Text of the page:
BBC News is an operational business division of the British Broadcasting Corporation (BBC) responsible for the gathering and broadcasting of news and current affairs.

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Capitalism is an economic system based upon private ownership of the means of production and their operation for profit.

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Christiane Amanpour

Christiane Amanpour (Kristiane Amānpur; born 12 January 1958) is a British-Iranian journalist and television host.

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Citizen journalism

The concept of citizen journalism (also known as "public", "participatory", "democratic", "guerrilla" or "street" journalism) is based upon public citizens "playing an active role in the process of collecting, reporting, analyzing, and disseminating news and information."Bowman, S. and Willis, C. "" 2003, The Media Center at the American Press Institute.

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Cable News Network (CNN) is an American basic cable and satellite television news channel and an independent subsidiary of AT&T's WarnerMedia.

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Columbia Journalism Review

The Columbia Journalism Review (CJR) is an American magazine for professional journalists that has been published by the Columbia University Graduate School of Journalism since 1961.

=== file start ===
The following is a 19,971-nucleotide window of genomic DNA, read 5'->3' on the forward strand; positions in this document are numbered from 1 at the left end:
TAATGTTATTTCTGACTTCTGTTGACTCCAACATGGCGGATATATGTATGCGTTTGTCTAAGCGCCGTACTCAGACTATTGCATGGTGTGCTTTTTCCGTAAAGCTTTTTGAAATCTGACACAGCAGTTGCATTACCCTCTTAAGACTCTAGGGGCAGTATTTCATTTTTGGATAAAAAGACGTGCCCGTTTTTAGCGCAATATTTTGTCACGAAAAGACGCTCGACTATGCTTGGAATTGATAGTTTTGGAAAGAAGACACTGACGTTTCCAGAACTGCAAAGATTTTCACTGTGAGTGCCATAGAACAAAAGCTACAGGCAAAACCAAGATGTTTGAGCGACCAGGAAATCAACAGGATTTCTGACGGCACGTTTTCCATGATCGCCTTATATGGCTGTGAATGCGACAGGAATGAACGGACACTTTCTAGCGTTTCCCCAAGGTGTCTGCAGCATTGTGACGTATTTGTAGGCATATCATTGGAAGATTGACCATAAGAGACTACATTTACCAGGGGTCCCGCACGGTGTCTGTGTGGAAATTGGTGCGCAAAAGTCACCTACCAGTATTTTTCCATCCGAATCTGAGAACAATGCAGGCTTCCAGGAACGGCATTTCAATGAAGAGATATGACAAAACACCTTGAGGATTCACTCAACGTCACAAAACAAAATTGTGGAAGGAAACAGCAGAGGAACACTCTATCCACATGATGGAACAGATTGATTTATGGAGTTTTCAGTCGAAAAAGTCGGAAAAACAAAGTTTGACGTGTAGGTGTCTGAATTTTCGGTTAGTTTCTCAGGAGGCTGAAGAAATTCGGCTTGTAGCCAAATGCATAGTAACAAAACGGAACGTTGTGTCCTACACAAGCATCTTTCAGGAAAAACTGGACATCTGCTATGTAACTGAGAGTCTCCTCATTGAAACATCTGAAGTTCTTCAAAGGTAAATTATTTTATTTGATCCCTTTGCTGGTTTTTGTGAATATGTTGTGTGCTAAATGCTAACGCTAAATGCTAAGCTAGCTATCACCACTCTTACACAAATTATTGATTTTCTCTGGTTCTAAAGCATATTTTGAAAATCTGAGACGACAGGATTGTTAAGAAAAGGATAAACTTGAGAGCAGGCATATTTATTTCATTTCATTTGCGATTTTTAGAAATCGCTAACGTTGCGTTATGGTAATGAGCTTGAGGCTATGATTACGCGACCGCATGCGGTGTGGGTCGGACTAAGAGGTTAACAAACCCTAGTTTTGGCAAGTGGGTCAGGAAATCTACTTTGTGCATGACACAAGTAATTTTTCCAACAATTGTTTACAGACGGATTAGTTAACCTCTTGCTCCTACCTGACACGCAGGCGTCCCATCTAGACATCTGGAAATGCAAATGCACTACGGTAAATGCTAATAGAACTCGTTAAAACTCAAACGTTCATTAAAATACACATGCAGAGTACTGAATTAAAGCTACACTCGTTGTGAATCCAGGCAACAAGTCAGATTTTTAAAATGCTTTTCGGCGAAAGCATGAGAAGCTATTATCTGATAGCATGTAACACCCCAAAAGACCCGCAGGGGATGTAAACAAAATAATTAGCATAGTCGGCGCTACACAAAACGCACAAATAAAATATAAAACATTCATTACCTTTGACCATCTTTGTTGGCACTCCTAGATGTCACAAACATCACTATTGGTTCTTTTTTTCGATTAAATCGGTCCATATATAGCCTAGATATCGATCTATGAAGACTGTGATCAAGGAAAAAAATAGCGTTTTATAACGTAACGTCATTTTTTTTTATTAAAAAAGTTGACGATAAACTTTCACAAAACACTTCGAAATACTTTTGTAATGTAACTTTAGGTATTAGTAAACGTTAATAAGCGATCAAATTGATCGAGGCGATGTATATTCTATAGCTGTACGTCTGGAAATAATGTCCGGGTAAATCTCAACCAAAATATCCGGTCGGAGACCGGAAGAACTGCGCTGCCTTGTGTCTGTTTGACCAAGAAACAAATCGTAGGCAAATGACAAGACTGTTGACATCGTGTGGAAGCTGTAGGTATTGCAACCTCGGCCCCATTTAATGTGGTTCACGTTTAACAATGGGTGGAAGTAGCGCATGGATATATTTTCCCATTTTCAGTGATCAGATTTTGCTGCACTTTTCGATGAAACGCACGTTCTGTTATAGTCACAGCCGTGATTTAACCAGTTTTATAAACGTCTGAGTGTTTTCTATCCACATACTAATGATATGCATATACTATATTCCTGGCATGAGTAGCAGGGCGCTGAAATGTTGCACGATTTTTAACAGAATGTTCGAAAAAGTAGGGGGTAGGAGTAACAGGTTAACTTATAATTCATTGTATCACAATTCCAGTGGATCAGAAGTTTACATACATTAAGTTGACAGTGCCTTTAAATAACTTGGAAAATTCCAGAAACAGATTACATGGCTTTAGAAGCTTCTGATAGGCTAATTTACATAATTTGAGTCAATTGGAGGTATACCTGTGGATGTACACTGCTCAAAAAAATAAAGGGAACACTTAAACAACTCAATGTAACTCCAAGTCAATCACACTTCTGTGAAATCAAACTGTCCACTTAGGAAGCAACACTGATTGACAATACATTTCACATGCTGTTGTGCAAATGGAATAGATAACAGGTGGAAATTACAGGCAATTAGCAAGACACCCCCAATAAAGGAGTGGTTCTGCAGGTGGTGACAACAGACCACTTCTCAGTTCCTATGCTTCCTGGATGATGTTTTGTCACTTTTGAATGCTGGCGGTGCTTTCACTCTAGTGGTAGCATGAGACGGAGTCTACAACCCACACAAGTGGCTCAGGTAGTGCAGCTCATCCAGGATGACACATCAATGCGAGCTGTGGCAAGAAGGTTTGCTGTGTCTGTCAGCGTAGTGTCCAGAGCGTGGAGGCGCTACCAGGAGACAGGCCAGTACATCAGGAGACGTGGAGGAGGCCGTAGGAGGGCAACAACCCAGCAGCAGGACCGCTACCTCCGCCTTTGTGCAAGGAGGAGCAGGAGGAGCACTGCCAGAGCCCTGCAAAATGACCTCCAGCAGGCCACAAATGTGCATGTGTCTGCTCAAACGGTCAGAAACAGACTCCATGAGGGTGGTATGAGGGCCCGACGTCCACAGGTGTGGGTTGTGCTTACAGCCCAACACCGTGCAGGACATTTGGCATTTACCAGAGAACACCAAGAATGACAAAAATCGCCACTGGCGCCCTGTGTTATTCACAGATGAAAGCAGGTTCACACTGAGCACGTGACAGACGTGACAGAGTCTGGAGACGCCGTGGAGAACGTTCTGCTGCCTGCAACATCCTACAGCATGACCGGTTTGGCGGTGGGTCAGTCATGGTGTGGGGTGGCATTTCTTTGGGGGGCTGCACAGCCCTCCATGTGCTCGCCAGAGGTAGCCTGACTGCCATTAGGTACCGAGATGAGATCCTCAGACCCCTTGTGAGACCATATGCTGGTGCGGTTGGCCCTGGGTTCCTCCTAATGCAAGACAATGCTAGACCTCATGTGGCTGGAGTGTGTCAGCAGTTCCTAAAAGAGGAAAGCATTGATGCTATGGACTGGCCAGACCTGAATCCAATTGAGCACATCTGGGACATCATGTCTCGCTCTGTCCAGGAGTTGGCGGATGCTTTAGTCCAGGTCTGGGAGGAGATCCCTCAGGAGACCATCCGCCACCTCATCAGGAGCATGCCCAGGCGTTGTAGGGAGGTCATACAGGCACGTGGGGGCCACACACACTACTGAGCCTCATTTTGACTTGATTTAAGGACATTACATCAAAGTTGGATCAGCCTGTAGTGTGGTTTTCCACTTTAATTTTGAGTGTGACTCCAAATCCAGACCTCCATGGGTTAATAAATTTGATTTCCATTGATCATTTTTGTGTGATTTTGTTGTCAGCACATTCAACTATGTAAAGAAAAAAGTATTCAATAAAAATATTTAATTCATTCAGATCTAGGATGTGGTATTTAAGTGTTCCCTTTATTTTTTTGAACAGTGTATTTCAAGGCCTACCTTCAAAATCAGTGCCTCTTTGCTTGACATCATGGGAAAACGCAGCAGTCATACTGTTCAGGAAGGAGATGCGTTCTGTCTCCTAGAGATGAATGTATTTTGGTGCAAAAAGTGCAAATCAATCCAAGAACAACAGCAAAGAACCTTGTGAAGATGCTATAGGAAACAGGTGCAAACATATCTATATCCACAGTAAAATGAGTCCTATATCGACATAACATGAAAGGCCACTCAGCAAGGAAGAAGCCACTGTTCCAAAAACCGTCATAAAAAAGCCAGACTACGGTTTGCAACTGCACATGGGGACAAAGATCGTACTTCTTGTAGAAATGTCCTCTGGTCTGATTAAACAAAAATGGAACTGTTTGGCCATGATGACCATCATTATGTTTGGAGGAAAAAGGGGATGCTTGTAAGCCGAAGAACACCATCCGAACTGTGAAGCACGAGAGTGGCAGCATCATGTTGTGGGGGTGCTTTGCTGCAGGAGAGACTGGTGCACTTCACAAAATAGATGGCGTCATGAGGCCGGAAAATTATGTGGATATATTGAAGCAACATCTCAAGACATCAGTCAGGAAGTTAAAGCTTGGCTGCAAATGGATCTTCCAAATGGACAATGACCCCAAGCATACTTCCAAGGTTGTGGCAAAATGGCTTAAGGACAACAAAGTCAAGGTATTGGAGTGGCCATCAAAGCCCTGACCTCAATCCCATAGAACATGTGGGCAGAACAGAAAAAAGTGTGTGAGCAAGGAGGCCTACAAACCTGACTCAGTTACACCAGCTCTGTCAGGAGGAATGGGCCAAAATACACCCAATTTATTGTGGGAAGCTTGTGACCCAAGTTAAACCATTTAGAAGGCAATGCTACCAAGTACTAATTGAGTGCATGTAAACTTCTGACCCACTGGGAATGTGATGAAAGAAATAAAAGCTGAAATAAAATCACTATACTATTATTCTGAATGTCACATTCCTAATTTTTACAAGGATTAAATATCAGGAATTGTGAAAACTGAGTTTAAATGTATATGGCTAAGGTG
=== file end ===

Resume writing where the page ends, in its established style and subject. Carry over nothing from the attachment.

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Columbia University Graduate School of Journalism

The Columbia University Graduate School of Journalism is the journalism school of Columbia University.

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Conflict analysis

Conflict analysis or conflict assessment is an initial stage of conflict resolution in which parties seek to gain a deeper understanding of the dynamics in their relationship.

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Conflict resolution

Conflict resolution is conceptualized as the methods and processes involved in facilitating the peaceful ending of conflict and retribution.

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Corporate media

Corporate media is a term which refers to a system of mass media production, distribution, ownership, and funding which is dominated by corporations and their CEOs.

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Crowdfunding is the practice of funding a project or venture by raising small amounts of money from a large number of people, typically via the Internet.

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David Mindich